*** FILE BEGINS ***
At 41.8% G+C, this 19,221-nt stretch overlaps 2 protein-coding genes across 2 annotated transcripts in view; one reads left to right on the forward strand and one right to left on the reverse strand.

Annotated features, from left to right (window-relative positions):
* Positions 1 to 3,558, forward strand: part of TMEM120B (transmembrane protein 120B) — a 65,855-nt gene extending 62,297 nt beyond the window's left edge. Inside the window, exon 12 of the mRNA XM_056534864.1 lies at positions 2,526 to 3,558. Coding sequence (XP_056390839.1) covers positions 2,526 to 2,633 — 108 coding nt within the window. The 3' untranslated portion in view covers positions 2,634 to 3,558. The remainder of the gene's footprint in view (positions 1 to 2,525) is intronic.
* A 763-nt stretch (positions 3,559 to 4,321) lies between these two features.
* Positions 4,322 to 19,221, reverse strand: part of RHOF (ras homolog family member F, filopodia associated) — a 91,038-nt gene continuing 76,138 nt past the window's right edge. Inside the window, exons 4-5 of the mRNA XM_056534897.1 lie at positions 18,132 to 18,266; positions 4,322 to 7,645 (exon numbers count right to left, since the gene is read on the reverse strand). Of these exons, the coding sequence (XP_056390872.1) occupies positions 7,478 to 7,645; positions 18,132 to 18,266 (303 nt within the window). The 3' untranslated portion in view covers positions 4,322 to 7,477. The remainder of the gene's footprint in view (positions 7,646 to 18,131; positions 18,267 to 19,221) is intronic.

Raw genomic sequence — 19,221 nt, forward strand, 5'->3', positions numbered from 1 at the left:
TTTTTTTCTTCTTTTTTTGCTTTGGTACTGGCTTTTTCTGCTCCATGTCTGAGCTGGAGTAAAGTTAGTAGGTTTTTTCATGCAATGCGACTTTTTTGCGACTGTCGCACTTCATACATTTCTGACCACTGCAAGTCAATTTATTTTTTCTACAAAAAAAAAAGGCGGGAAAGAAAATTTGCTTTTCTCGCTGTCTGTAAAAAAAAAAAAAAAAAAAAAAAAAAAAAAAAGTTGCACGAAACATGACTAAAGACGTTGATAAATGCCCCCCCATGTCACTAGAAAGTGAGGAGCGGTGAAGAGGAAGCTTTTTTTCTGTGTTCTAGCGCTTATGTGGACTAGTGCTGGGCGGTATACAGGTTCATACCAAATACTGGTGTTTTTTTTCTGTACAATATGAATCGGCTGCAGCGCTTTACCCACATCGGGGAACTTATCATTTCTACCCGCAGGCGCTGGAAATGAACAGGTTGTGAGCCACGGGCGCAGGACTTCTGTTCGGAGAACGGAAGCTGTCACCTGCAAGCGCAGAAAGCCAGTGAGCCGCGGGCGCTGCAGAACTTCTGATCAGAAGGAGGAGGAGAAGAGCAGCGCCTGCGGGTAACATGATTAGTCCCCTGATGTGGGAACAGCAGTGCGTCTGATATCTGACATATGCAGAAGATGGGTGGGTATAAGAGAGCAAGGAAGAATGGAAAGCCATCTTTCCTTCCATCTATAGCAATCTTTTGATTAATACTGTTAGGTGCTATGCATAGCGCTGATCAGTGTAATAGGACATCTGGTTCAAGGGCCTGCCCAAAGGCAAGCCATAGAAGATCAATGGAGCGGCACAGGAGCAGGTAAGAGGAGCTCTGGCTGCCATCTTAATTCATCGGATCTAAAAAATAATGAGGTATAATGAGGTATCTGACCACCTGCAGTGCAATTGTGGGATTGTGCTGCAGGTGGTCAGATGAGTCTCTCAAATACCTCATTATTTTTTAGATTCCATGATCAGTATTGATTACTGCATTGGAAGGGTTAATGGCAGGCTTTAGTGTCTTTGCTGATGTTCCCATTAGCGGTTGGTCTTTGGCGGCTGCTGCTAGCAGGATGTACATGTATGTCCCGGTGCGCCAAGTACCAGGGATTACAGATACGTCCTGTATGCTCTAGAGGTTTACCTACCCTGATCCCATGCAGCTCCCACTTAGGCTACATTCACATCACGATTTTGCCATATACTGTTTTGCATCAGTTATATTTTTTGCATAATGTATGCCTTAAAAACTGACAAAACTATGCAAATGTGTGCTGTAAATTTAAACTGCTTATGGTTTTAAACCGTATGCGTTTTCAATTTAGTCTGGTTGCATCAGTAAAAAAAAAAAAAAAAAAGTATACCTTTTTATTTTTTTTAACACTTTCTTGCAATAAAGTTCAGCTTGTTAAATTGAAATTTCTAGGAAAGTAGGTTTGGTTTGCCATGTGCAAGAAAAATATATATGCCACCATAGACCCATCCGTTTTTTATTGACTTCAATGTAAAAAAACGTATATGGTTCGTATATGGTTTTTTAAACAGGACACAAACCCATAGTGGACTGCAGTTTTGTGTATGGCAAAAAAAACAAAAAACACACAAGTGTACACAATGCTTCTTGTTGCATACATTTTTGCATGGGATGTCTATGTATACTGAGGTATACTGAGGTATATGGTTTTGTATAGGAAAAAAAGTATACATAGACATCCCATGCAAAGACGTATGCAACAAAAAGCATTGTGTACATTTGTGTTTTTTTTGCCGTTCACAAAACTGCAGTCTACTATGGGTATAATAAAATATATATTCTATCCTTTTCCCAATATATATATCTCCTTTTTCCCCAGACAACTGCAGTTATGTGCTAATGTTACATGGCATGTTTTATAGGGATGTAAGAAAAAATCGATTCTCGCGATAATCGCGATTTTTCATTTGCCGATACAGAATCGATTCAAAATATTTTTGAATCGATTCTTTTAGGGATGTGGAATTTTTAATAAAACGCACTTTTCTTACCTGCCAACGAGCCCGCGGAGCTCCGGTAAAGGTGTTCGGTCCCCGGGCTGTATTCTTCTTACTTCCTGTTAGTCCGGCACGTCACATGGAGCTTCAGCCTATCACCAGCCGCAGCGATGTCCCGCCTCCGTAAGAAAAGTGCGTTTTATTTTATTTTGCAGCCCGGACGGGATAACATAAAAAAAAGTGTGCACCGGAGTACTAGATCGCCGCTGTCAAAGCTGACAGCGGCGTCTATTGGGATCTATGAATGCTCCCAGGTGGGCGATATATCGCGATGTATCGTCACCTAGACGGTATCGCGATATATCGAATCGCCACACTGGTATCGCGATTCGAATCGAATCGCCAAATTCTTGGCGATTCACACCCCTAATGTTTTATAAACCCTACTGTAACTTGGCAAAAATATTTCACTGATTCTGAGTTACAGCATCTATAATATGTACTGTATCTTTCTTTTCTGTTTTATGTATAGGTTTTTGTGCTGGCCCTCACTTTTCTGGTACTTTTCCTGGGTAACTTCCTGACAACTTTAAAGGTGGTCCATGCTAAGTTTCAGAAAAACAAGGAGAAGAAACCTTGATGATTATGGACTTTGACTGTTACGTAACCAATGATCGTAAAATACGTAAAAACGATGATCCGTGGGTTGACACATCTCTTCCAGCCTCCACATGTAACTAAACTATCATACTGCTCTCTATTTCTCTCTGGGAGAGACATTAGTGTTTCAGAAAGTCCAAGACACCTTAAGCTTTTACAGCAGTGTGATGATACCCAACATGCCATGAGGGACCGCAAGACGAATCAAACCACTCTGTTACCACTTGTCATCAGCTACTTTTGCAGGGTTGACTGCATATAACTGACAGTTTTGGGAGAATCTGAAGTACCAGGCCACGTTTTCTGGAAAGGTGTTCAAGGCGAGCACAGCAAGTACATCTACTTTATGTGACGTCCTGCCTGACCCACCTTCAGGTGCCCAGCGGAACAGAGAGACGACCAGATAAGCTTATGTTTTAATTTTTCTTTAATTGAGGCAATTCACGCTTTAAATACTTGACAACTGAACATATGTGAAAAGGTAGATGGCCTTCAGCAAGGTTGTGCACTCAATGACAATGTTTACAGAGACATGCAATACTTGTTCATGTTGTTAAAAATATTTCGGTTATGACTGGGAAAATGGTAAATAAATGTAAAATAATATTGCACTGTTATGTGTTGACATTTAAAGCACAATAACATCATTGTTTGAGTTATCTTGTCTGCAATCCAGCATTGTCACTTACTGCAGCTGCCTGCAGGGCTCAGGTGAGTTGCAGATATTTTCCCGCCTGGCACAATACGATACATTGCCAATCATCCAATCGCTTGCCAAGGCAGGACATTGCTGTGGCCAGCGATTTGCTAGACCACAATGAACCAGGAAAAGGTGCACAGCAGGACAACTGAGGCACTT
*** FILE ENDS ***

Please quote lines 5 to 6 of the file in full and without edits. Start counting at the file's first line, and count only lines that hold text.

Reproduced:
* Positions 4,322 to 19,221, reverse strand: part of RHOF (ras homolog family member F, filopodia associated) — a 91,038-nt gene continuing 76,138 nt past the window's right edge. Inside the window, exons 4-5 of the mRNA XM_056534897.1 lie at positions 18,132 to 18,266; positions 4,322 to 7,645 (exon numbers count right to left, since the gene is read on the reverse strand). Of these exons, the coding sequence (XP_056390872.1) occupies positions 7,478 to 7,645; positions 18,132 to 18,266 (303 nt within the window). The 3' untranslated portion in view covers positions 4,322 to 7,477. The remainder of the gene's footprint in view (positions 7,646 to 18,131; positions 18,267 to 19,221) is intronic.

Raw genomic sequence — 19,221 nt, forward strand, 5'->3', positions numbered from 1 at the left: